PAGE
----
Canon S110

Discussion in 'Digital Photography' started by sja68, Oct 3, 2003.

  1. sja68

    sja68 Guest

    I am going to a wedding in a couple of weeks and would like to take
    some pictures in church and at the reception. The problem is that when
    I take pictures in low light they come out very orange. I always have
    the camera set on automatic. Can you tell me if I can put the camera
    on a different setting to correct the problem? I have never used the
    manual settings. My camera is the canon S110.

    Thanks for any help or advice.
     
    sja68, Oct 3, 2003
    #1
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  2. sja68

    Zol. Guest

    Hi, it sounds like the white balance is getting fooled - I`m not overly
    familiar with your model but if you use the manual mode available to you
    then you should find that you will be able to selct the white balance (WB)
    in one of the menus to suit your indoor shots - practice taking a few shots
    indoors under different lighting (Florescent lighting, bulb lighting etc.)
    and experiment. All is not lost with your orange photos though, If you use
    one of the better paint packages (PaintshopPro or Photoshop & Photoshop
    Elements) you will be able to `Colour-Corrct` your photos to bring back a
    more natural colour to them - just a note here though that you can only work
    with the available image and you may find that you will only be able to
    improve the image and not completely fix it.
    I hope that makes some sense, regards, Zol.
     
    Zol., Oct 3, 2003
    #2
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  3. some pictures in church and at the reception. The problem is that
    when I take pictures in low light they come out very orange. I always have
    the camera set on automatic. Can you tell me if I can put the camera on a
    different setting to correct the problem? I have never used the manual
    settings. My camera is the canon S110.

    All my FLASH pictures in low light with the S110 are orange--in fact more
    like butterscotch. I gave up taking flash pictures with the camera, except
    for anything between a few inches to about two feet away. Forget the flash.

    But my S110 is great in low light wiht the flash turned off--if held firmly
    against a hard surface (or set on a tripod; though the squarish shape of the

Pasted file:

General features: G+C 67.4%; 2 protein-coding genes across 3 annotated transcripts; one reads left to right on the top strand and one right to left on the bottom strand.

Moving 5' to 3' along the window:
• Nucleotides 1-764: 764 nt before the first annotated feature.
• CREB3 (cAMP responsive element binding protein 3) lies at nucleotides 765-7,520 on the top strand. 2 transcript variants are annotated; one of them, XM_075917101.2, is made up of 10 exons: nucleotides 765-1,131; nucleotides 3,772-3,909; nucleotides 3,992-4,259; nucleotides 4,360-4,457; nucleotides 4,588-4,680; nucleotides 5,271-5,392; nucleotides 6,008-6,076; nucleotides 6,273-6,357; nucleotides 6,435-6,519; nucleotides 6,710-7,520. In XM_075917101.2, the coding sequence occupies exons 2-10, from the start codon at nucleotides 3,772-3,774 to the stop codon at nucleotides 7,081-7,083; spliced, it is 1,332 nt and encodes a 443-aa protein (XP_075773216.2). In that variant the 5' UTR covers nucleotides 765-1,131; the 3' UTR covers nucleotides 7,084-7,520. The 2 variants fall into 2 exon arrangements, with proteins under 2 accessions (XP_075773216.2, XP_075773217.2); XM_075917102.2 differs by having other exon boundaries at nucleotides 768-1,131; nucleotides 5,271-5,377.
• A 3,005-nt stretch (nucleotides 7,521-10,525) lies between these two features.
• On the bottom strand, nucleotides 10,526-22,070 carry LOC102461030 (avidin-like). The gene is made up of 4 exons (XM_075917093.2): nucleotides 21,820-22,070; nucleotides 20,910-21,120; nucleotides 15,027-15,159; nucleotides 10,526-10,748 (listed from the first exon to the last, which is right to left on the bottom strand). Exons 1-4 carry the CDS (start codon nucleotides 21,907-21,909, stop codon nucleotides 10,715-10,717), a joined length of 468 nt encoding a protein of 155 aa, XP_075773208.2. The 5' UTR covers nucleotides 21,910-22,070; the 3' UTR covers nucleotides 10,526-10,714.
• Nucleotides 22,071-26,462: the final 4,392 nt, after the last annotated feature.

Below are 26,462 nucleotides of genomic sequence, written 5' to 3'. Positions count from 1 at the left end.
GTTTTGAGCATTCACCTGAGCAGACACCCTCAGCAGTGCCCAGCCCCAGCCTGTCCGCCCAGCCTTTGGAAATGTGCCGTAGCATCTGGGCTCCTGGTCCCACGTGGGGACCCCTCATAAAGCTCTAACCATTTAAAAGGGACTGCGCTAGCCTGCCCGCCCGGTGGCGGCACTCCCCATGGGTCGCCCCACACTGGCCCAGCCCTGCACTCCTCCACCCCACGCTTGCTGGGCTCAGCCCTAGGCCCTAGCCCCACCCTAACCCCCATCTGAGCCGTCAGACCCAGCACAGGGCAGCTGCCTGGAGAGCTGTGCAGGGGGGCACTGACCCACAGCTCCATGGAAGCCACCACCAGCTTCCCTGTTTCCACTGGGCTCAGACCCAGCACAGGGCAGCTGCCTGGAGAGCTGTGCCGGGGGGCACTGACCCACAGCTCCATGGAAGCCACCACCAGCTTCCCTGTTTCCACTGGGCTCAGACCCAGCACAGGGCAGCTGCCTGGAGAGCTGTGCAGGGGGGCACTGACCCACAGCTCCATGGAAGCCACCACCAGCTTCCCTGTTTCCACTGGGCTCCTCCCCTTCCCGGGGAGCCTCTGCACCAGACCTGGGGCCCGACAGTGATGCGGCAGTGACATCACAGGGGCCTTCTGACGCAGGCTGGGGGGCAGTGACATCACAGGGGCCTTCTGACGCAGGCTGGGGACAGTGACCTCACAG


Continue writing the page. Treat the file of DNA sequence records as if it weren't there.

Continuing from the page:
camera makes it especially good for putting on a platform or jamming against
    a door frame) and then taking MULTIPLE consecutive shots by holding the
    shutter button down for several seconds (you have to set it for consecutive
    shooting; and turn the flash off). Even if it detects motion, you tend to
    get one or two shots that are just very pleasing--and sometimes you even get
    a sequence of shots that are fascinating to watch in a slide show, or to
    print in a grouping--and the color is usually good. These pictures, even if
    they can be impressionistic sometimes because of any random movement, can be
    really captivating (though I still often find it useful to color correct
    the pictures slightly--I use ICorrect software--though this is also true of
    pictures I take with the S110 in full outdoor light).

    Before you try this in a critical setting, try taking consecutive shots with
    the flash off around the house, or in other darker indoor settings--the key
    is planting the camera firmly, and not jerking it when you are holding down
    the shutter button to take three or four consecutive shots. You might still
    get one or two that are wobbly because of the pressing or holding action,
    but the results are usually very satisfying.
     
    Douglas W. Hoyt, Oct 3, 2003
    #3
  4. I have never used the manual settings. My camera is the canon S110.

    One more thing. If you go to Manual, and then turn the flash off, this
    will default the Manaual setting to "no flash". I keep mine that way all
    the time. But to shoot 'consecutive' shots, every time you power up the
    camera (or switch from 'shooting' mode to 'reviewing' pictures mode) you
    have to press the 2nd button from the left again to get it back into
    consecutive shooting mode (indicated not by one rectangle, but by overlapped
    rectangles in the indicator).
     
    Douglas W. Hoyt, Oct 3, 2003
    #4
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